Regional, inter-county cooperation maximizes emergency management funding and resources in the southwest Missouri region.
When ice storms or tornadoes threaten the eastern Missouri lowlands, Greene County responds from a central office in the city of Springfield. But that city is just one component of Region D, an 18-county jurisdiction of emergency response centers and personnel who take pride in their model of regional cooperation and strength.
“We enjoy very much the relationship. It’s the kind of thing other cities are envious of,” Ryan Nicholls, director of the Springfield-Greene County Office of Emergency Management, said.
As Nicholls puts it, the situation boasts “great communication, collaboration — all the buzz words.” The various counties’ communicate to effective ends, such as when cleanup trucks are needed to haul away ice storm debris.
“The last time that happened, the different jurisdictions had to apply separately and were approved separately on different schedules. So we just waited until we were all cleared for approval, and the cleanup crew came out once instead of charging us for four or five different visits, Nicholls said.
In another, shining example of that partnership, when municipal, corporate, faith-based and community service teams began arriving from across the country to provide relief to Joplin, Springfield-Greene County effectively served as a coordination center for the effort. With assistance from the state Federal Emergency Management Agency office, Springfield-Greene was able to integrate and make use of tools for mapping, aerial perspective assessment, cleanup and debris management.
Based on that and previous experience, Nicholls highly recommends utilizing state-level FEMA offices as a go-between with the federal assistance program. The state offices stand ready to lighten the workload at the local level and extricate critical resources at the same time – including sending out the official distress signal to the next level.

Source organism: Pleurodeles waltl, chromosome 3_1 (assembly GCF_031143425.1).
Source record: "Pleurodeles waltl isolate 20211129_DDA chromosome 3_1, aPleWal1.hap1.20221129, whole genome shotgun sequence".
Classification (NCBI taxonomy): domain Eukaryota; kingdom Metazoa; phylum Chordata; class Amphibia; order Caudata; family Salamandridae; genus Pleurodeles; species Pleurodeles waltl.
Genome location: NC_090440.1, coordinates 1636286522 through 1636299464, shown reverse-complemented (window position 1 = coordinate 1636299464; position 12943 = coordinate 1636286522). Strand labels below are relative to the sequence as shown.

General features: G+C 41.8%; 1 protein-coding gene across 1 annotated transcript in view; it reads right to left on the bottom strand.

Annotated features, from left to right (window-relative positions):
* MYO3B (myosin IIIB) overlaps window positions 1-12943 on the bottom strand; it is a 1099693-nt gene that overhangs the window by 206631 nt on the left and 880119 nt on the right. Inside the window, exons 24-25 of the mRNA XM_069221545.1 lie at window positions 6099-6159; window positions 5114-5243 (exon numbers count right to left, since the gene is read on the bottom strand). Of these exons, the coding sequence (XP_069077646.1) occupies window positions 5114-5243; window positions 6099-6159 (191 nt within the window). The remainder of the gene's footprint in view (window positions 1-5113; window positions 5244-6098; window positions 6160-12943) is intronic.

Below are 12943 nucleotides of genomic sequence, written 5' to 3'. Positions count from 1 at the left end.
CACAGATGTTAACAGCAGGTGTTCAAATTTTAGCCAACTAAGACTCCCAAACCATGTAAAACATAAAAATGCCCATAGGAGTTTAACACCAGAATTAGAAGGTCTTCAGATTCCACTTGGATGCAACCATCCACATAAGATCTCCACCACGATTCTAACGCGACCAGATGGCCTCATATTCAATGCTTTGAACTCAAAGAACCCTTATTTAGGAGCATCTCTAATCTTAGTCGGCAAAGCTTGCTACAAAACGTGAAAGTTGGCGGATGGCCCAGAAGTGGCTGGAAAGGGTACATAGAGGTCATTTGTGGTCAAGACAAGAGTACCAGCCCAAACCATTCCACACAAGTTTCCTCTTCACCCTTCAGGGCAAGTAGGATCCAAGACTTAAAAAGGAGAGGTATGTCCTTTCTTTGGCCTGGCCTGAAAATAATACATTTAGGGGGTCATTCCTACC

Springfield-Greene County has taken other lessons away from Joplin. For instance, officials are studying the large amount of social media that was activated in the wake of the 2011 F5 tornado. Information about the disaster flew fast and furiously, but they realized that not all of it was accurate.
Springfield-Greene County Emergency Management is harnessing that power into a quicker and more effective emergency response by working to have first responders convey to emergency management, upon their arrival at a scene, exactly what the situation is.
In November, citizens of the county were also invited to “Like,” “Follow” and subscribe to official social media channels that were established and are now being maintained by the office.
Eight full-time and two part-time employees staff the current emergency management center. The number of people in the center swells to 75 or 100 during emergencies. But a new crisis communication center is near completion, and may be followed by an increase in staffing that will include a public information officer whose responsibilities would include social media.
“We think both of those will give all responders a quicker grasp of what’s going on… and it’s another way to utilize the resources that we have,” Nicholls said.
Like many EMOs, Springfield- Greene County relies on state Emergency Management Performance Grants for the largest portion of its crucial funding. Fifty percent of the emergency center’s operational funding comes from the grant, which Greene was again awarded in 2012.
By JODI MAGALLANES